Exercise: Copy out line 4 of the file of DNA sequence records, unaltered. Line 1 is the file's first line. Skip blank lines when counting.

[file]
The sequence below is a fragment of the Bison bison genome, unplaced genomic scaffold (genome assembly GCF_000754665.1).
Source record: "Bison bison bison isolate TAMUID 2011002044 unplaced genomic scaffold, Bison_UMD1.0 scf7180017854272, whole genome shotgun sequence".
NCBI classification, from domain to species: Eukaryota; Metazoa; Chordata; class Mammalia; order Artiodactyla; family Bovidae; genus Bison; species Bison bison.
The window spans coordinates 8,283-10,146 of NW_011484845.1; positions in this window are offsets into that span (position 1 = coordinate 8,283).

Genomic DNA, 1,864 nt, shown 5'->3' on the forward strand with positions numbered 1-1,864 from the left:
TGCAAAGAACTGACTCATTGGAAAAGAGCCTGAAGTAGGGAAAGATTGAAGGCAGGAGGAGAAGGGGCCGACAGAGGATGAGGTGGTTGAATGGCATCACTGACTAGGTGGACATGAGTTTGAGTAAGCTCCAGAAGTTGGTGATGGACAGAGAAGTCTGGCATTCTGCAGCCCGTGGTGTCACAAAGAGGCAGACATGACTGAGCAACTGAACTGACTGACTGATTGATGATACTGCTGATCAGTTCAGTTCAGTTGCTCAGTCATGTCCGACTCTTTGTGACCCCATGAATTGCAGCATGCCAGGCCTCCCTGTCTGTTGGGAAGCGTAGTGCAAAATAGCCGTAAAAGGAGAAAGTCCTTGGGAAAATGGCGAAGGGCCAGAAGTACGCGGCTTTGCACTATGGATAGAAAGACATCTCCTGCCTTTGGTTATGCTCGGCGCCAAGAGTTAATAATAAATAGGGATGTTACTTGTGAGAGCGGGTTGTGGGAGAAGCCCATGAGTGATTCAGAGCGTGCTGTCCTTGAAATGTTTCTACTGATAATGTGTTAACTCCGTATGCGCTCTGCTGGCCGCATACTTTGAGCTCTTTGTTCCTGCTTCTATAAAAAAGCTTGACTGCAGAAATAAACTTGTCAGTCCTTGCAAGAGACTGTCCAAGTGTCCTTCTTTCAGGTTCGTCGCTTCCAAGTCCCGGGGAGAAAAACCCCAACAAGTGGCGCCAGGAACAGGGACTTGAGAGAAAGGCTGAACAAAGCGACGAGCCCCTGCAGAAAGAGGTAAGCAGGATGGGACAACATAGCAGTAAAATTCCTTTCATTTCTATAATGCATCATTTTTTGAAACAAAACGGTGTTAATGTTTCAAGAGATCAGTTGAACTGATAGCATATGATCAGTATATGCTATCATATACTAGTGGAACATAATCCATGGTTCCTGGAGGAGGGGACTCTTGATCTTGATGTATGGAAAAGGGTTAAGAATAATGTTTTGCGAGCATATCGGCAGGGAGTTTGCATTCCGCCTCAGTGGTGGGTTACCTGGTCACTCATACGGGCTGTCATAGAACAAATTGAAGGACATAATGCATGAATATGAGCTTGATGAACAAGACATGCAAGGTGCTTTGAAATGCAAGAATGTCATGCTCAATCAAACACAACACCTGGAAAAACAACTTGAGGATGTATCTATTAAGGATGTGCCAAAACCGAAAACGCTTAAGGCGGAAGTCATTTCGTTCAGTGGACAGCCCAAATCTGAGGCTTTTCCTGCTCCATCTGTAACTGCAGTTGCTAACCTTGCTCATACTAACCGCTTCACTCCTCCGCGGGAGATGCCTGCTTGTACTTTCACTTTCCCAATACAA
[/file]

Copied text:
The window spans coordinates 8,283-10,146 of NW_011484845.1; positions in this window are offsets into that span (position 1 = coordinate 8,283).